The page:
Robert Sampson and Samuel Preston discuss shrinking gap in life expectancy between black and white Americans

Robert Sampson and Samuel Preston discuss shrinking gap in life expectancy between black and white Americans

NIA Aging Centers News Reference

The life expectancy gap for white and black Americans, 7 years in 1990, is now about half that at 3.4 years. While some of this due to whites suffering setbacks in longevity, most is due to real progress for blacks. A decline in violence and homicide over the last 20 years has impacted longevity as well as overall wellbeing. Robert Sampson says: “There are all kinds of negative consequences that flow from violence, in emotional responses, cognitive development, and links to future violent behavior. This change has provided an advantage that wasn’t expected." Other real changes for blacks that improve life expectancy include a decrease in infant mortality, a decrease in suicide rates for black men, improvements in health care, and lower rates of smoking. Samuel Preston says: “Blacks are catching up. The gap is now the narrowest it has been since the beginning of the 20th century, and that's really good news."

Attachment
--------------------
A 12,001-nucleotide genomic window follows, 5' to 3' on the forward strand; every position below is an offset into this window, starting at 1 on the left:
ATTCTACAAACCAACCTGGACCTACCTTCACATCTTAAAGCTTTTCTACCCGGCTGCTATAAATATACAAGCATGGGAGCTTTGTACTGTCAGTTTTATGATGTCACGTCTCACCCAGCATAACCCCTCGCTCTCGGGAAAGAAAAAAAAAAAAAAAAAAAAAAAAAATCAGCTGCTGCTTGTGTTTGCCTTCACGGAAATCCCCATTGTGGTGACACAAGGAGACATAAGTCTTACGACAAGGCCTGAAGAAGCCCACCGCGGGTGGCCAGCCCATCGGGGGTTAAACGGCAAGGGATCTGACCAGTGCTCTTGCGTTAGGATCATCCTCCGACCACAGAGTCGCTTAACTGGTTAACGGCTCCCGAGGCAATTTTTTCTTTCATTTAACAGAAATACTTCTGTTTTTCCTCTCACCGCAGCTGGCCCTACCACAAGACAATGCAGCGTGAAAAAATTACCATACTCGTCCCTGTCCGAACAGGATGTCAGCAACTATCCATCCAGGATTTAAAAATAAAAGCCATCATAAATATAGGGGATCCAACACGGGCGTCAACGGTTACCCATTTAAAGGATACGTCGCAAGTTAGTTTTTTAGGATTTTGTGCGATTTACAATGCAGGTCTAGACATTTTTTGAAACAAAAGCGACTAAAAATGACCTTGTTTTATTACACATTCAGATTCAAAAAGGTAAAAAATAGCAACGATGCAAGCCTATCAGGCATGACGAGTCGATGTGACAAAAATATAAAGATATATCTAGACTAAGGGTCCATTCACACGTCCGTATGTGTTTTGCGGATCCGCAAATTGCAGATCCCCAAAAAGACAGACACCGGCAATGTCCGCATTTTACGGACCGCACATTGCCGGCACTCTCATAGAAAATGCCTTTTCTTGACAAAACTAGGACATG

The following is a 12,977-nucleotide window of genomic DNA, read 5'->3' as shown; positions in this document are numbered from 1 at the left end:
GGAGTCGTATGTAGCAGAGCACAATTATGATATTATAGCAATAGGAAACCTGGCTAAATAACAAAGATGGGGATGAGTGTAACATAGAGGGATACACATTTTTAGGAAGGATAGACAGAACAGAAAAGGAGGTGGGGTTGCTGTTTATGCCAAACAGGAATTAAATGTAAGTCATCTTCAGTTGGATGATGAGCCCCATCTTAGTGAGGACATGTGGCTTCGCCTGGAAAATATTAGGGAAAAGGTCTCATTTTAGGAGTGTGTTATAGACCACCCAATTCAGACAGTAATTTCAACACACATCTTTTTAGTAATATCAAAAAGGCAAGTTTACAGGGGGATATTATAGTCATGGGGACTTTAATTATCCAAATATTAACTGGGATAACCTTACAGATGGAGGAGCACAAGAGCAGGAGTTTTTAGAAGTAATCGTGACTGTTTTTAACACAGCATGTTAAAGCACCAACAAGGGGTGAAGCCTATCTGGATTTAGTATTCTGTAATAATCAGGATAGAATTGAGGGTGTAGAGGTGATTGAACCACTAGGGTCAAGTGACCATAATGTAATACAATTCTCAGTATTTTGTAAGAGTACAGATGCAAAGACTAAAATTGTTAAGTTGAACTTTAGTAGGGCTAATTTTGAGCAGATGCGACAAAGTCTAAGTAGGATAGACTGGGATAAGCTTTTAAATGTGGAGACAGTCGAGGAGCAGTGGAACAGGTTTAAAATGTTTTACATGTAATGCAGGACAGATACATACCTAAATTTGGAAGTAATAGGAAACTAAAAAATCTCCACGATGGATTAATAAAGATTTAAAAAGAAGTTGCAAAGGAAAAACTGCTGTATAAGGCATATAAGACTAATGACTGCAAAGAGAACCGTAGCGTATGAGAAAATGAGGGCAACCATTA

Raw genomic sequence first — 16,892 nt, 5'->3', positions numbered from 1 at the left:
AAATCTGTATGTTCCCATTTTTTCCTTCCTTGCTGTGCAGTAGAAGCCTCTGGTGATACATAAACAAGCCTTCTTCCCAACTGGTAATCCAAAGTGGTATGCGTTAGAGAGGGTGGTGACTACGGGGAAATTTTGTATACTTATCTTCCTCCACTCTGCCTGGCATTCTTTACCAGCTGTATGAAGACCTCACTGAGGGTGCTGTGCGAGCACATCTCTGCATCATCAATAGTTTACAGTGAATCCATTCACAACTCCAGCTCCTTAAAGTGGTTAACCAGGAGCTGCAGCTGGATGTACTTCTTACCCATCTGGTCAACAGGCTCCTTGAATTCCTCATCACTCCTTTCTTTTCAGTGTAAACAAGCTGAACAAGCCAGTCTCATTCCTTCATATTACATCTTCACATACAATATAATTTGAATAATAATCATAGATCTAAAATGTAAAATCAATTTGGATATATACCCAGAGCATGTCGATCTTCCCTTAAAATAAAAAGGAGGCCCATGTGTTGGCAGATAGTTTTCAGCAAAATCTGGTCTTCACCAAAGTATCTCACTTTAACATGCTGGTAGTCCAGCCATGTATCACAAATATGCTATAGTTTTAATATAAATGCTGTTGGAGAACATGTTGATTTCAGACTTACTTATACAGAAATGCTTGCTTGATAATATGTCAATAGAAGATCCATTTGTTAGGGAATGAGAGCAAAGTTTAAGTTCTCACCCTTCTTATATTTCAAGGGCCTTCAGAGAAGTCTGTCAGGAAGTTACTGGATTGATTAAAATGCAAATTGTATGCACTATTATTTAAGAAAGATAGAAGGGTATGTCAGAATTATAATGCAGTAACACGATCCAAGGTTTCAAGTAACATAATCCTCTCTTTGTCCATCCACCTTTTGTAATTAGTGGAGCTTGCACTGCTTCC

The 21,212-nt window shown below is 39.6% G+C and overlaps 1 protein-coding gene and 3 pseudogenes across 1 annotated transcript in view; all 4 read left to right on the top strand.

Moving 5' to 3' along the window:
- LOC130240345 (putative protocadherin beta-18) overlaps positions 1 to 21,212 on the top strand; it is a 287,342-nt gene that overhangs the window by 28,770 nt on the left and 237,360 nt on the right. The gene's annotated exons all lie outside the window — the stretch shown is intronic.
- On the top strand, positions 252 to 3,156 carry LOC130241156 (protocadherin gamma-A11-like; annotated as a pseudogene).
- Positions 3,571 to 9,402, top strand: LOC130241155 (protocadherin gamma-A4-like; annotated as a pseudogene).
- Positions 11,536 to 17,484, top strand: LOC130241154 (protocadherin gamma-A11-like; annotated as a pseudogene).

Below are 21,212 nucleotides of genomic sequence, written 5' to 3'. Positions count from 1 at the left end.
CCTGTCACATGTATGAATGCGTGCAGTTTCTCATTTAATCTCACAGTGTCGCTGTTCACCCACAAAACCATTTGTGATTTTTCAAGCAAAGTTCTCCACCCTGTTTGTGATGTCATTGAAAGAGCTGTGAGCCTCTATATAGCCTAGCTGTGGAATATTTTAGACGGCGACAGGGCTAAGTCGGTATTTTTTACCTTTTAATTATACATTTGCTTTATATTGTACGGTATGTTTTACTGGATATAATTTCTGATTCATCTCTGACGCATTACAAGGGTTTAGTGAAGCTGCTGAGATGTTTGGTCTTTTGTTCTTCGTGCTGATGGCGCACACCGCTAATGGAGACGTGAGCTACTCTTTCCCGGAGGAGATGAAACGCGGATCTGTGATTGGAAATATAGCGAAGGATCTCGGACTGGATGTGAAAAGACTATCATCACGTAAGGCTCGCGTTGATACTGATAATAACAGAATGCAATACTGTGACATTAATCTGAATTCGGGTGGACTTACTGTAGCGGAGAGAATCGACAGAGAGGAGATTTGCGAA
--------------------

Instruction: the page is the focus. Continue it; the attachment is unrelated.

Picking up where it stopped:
Researcher Profiles:
Samuel H. Preston (U-Penn)
Robert Sampson (Harvard)

More Information:

News media website

Additional Media Coverage:

"Black Americans See Gains in Life Expectancy" - New York Times. 5/8/2016.

"Racial Life Expectancy Gap Shrinks To Smallest In American History" - Think Progress. 5/8/2016.

"US blacks see gains in life expectancy" - Boston Globe. 5/9/2016.

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